For all of the mystery and legal controversy surrounding Robert Frank’s unstructured cinema verite Rolling Stones documentary, filmed during their 1972 Exile on Main Street tour, the proof in the pudding is fairly prosaic. Although the film was originally commissioned by the Stones, the band took issue with its less than flattering image of its backstage and hotel room shenanigans that famously included drug use and sex. A court ruling decreed that the film could only be shown with Robert Frank present, although it is, at the time of this writing, available online. Cocksucker Blues takes its intentionally profane title from the title of a final song that Mick Jagger wrote to fulfill the band’s contract to Decca Records. Sadly, the nasty little ditty appears nowhere in the movie. The film’s highlight occurs during a live performance of Satisfaction, with Stevie Wonder contributing to a magnificent moment of concert inspiration. Another bit of charming cool occurs with a shirtless Keith Richards playing boogie woogie on a hotel room piano. Frank left various cameras around for anyone to pick up and film whatever they wanted, and the result is a sloppy time capsule of early ‘70s rock ’n’ roll excess. Cocksucker Blues is interesting from a time capsule point of view, but doesn’t hold up as much of a movie. —Colesmithey.com
Following his emigration to the U.S. in 1947, Robert Frank documented life in South America, Europe and specifically in the U.S. with his camera. After the publication of his seminal photographic collection, The Americans, Frank went to work as an avant garde filmmaker. His first film Pull My Daisy (1959), with voiceover by Jack Kerouac, tracks the then newly-designated Beat Generation; the film is generally considered a cornerstone of avant garde cinema due to its unusual juxtapositions and improvisation. Beginning with Me and My Brother (1965-68) Frank began to blur the line between documentary filmmaking and reality by including more staged, traditional storytelling elements. Cocksucker Blues, his 1972 documentary about a Rolling Stones tour, calls into disturbing question just what is real and what is fiction in the context of life on the road with a rock band. Multi-image and multi-media has become a hallmark of Frank’s filmmaking, which almost universally casts an eye on himself… read more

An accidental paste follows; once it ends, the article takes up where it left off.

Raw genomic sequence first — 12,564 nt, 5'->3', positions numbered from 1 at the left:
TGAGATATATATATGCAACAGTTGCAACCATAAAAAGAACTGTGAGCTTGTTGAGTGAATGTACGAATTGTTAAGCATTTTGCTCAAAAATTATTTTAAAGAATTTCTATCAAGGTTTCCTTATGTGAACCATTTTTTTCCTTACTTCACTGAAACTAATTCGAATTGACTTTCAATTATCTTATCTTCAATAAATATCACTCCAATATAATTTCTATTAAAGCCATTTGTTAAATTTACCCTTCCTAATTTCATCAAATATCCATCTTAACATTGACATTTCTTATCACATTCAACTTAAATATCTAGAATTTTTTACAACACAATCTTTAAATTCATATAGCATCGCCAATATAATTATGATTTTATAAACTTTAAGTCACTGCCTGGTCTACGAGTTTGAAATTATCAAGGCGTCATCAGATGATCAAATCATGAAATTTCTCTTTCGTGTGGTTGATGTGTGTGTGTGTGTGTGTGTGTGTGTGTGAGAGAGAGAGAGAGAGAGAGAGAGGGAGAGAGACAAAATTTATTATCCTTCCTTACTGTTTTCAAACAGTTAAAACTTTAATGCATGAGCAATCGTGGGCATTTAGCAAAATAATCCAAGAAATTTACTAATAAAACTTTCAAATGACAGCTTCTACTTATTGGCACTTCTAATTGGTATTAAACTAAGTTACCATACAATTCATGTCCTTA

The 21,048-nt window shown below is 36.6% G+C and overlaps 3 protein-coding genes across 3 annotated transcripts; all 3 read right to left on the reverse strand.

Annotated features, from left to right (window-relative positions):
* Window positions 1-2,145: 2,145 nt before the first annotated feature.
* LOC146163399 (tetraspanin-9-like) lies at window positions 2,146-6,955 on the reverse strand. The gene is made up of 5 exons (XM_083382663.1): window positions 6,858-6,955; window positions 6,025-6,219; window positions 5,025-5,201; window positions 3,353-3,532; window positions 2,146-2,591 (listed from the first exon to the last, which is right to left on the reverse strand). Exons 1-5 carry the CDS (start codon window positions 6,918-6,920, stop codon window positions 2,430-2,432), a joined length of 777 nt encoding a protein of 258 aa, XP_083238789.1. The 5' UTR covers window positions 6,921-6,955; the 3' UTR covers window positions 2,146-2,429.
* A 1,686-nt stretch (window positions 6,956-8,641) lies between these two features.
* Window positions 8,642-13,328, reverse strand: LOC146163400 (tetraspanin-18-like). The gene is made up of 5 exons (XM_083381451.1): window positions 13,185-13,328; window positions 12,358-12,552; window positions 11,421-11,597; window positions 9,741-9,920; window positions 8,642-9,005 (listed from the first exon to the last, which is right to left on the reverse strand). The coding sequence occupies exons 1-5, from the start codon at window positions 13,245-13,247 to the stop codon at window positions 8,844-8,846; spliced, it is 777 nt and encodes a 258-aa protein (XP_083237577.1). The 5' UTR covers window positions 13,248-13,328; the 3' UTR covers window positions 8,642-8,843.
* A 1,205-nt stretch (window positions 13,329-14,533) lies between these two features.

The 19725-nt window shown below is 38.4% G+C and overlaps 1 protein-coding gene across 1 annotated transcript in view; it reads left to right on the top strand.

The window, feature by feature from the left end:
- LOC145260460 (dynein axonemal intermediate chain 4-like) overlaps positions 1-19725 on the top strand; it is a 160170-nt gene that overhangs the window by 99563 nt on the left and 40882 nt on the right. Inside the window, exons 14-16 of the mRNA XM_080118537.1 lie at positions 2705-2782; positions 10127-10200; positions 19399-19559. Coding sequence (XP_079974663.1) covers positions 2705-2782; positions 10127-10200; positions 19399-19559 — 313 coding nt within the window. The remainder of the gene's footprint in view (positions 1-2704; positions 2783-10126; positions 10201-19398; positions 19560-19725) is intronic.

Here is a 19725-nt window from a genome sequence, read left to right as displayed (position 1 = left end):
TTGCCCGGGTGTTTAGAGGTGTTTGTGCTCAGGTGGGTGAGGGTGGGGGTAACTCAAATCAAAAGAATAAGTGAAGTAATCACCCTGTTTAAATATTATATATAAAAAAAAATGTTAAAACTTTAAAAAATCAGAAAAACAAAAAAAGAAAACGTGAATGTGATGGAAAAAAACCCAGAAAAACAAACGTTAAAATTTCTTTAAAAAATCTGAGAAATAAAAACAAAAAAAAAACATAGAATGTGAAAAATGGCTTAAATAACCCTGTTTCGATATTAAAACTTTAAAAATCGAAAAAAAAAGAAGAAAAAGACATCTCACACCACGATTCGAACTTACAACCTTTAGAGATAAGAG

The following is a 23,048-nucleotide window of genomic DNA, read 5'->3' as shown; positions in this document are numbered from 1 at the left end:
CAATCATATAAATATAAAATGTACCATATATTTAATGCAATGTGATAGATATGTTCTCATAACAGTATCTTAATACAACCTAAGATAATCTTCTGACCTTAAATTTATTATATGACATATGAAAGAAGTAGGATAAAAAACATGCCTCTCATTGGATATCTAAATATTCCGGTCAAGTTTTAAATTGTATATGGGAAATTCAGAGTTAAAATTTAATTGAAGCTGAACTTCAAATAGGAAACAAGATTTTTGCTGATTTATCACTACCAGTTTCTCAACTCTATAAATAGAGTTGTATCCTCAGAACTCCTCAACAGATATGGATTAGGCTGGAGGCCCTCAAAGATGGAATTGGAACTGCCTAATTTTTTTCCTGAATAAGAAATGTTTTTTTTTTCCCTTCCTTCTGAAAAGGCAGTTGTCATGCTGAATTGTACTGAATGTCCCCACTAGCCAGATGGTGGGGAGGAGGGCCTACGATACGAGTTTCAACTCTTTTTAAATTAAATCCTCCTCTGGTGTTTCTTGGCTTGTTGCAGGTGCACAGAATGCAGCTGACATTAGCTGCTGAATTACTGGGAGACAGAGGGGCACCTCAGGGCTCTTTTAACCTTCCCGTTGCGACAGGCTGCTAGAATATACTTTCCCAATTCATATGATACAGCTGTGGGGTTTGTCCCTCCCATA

Absolutely amazing piece of documentary! Where else are you gonna see Mick Jagger smoking joints and snorting coke or Keith Richards wasted 24/7 on heroin? Robert Frank's cinematographic style resembles experimental movies of Antony Balch and definitely makes it worth your while!
In our annual poll, we pair our favorite new films of 2012 with older films seen in the same year to create fantastic double features.